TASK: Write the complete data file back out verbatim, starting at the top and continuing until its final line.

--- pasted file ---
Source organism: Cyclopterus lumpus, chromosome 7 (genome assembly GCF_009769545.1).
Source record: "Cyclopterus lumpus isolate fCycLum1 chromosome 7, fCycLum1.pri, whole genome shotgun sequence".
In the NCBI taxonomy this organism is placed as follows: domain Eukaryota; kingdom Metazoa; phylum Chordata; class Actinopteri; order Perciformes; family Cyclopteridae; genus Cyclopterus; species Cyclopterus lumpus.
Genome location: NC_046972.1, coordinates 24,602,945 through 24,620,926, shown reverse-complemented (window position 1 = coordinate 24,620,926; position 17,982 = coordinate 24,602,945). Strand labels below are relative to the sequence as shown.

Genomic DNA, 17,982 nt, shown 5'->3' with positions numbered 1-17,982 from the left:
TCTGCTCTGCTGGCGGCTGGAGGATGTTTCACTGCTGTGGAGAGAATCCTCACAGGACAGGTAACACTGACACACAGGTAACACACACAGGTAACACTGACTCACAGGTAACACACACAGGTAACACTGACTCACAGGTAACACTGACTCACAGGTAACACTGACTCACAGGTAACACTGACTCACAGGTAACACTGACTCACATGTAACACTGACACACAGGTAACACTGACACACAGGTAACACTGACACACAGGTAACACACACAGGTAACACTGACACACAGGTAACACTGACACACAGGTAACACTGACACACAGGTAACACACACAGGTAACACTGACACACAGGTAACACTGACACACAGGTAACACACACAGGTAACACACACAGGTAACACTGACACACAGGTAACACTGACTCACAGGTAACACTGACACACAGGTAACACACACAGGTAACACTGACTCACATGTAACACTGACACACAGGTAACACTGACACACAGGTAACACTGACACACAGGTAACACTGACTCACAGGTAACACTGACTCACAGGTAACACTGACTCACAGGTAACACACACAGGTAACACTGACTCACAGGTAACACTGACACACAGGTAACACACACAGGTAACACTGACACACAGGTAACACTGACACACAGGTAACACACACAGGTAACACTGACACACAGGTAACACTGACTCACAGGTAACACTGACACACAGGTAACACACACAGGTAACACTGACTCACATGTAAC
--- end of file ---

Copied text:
Source organism: Cyclopterus lumpus, chromosome 7 (genome assembly GCF_009769545.1).
Source record: "Cyclopterus lumpus isolate fCycLum1 chromosome 7, fCycLum1.pri, whole genome shotgun sequence".
In the NCBI taxonomy this organism is placed as follows: domain Eukaryota; kingdom Metazoa; phylum Chordata; class Actinopteri; order Perciformes; family Cyclopteridae; genus Cyclopterus; species Cyclopterus lumpus.
Genome location: NC_046972.1, coordinates 24,602,945 through 24,620,926, shown reverse-complemented (window position 1 = coordinate 24,620,926; position 17,982 = coordinate 24,602,945). Strand labels below are relative to the sequence as shown.

Genomic DNA, 17,982 nt, shown 5'->3' with positions numbered 1-17,982 from the left:
TCTGCTCTGCTGGCGGCTGGAGGATGTTTCACTGCTGTGGAGAGAATCCTCACAGGACAGGTAACACTGACACACAGGTAACACACACAGGTAACACTGACTCACAGGTAACACACACAGGTAACACTGACTCACAGGTAACACTGACTCACAGGTAACACTGACTCACAGGTAACACTGACTCACAGGTAACACTGACTCACATGTAACACTGACACACAGGTAACACTGACACACAGGTAACACTGACACACAGGTAACACACACAGGTAACACTGACACACAGGTAACACTGACACACAGGTAACACTGACACACAGGTAACACACACAGGTAACACTGACACACAGGTAACACTGACACACAGGTAACACACACAGGTAACACACACAGGTAACACTGACACACAGGTAACACTGACTCACAGGTAACACTGACACACAGGTAACACACACAGGTAACACTGACTCACATGTAACACTGACACACAGGTAACACTGACACACAGGTAACACTGACACACAGGTAACACTGACTCACAGGTAACACTGACTCACAGGTAACACTGACTCACAGGTAACACACACAGGTAACACTGACTCACAGGTAACACTGACACACAGGTAACACACACAGGTAACACTGACACACAGGTAACACTGACACACAGGTAACACACACAGGTAACACTGACACACAGGTAACACTGACTCACAGGTAACACTGACACACAGGTAACACACACAGGTAACACTGACTCACATGTAAC